Background: Delta granule storage pool deficiency (δ-SPD) is a rare platelet disorder in which a deficiency of platelet granules leads to poor aggregation, resulting in varying clinical bleeding phenotypes. Children with δ-SPD have variable laboratory results, making the proper diagnosis and evaluation controversial. Objectives: To describe the demographic and laboratory trends of this population and to assess the value of electron microscopy in diagnostic evaluation and its correlation to bleeding symptoms. Methods: We performed a retrospective review of 109 pediatric patients diagnosed with δ-SPD. We collected demographic information and bleeding scores using a validated bleeding assessment tool. A descriptive and exploratory analysis was performed. Results: The majority of patients were female, with an average age at diagnosis of 11.61 years. Females were diagnosed at a significantly older age presenting most often with menorrhagia, while males presented most commonly with epistaxis. The majority showed normal lumiaggregometry, the mean platelet electron microscopy (PEM) value was 2.37, and the mean bleeding score was 6. Bleeding assessment tool and PEM had a significantly weak correlation. Conclusions: Patients with more dense granules per platelet had higher bleeding scores than those with fewer dense granules per platelet. The current body of evidence does not favor the use of PEM in routine clinical practice, and results are difficult to interpret. In patients with severe mucocutaneous bleeding symptoms and normal platelet aggregation studies, consideration should be given to an alternative diagnosis and further evaluation is warranted.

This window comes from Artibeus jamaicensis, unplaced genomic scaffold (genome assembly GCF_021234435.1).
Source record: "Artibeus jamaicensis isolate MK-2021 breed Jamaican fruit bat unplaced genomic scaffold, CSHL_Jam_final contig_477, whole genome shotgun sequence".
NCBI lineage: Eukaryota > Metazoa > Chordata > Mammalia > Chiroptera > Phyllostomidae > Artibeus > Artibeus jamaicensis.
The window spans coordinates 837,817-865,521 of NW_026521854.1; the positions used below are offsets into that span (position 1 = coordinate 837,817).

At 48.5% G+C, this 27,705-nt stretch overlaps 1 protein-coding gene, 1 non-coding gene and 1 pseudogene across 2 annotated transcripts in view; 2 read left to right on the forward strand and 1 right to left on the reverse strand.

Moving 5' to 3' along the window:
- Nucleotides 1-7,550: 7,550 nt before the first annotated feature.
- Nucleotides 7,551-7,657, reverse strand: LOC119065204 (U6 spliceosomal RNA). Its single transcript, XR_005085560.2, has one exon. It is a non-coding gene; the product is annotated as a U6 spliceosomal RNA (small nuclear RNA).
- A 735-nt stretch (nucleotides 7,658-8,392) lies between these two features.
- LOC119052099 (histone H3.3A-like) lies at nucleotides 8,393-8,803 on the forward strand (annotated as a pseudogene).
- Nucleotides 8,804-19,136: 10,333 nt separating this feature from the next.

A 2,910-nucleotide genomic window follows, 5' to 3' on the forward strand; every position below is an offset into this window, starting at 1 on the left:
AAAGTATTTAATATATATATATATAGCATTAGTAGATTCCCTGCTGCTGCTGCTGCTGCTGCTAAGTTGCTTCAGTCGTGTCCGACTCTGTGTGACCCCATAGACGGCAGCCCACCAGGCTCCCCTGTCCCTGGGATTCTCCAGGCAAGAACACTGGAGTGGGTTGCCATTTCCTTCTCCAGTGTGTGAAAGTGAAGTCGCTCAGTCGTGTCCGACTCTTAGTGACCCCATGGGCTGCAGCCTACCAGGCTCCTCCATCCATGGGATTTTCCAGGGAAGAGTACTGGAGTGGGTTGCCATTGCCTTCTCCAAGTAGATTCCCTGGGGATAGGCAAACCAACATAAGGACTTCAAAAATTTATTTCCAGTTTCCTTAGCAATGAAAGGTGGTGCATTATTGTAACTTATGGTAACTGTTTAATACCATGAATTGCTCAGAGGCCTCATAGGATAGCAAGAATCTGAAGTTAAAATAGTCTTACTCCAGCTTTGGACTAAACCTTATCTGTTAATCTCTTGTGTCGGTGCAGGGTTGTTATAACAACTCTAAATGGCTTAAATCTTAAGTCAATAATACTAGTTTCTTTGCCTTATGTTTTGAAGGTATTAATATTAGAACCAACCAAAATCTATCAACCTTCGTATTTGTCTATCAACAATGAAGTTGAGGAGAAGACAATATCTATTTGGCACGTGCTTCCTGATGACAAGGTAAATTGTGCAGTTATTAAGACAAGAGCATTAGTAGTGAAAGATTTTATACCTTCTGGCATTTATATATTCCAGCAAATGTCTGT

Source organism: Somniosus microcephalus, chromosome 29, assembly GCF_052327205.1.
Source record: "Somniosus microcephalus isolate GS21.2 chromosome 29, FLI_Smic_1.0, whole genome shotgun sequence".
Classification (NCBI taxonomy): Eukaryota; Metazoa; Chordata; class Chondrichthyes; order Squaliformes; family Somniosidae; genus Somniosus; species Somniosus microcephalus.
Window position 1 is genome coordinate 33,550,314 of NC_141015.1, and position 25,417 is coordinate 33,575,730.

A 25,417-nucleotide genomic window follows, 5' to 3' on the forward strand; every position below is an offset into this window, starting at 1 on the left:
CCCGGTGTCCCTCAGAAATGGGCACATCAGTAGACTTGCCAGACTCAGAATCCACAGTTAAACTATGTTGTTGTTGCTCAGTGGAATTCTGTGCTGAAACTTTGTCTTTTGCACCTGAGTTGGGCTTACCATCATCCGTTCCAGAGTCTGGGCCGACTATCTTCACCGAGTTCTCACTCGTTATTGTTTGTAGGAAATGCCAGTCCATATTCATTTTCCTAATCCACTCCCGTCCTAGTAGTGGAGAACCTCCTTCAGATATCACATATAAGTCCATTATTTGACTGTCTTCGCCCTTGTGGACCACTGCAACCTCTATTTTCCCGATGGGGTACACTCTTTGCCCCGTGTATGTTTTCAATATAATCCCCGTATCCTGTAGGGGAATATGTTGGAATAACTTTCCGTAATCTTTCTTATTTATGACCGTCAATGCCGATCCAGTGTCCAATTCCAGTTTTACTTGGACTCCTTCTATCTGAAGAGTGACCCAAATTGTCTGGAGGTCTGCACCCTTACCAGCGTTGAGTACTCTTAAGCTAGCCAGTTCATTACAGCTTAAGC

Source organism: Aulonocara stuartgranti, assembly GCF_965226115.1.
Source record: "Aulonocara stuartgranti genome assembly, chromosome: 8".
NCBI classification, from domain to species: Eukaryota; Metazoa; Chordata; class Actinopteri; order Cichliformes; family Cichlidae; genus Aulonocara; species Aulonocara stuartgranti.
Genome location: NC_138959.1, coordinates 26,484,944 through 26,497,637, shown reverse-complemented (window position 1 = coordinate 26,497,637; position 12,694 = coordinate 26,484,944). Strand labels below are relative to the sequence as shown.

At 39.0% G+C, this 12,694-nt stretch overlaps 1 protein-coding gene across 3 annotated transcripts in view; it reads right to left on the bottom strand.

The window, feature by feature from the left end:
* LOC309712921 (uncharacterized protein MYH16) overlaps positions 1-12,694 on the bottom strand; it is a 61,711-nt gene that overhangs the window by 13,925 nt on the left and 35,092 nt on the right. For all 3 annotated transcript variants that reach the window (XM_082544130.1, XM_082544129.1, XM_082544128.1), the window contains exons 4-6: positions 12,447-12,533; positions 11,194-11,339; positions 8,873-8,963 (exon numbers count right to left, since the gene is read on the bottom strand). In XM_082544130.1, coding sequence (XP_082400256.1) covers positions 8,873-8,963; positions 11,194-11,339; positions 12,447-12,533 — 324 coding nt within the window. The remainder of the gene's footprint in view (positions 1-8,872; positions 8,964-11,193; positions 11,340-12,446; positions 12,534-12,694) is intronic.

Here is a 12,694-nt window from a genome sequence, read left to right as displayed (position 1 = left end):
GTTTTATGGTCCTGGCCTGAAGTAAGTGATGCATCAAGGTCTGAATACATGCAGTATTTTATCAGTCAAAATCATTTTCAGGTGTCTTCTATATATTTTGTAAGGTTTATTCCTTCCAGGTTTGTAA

- hematology nonmalignant
- platelet disorders
- platelet electron microscopy
ASJC Scopus subject areas
- Pediatrics, Perinatology, and Child Health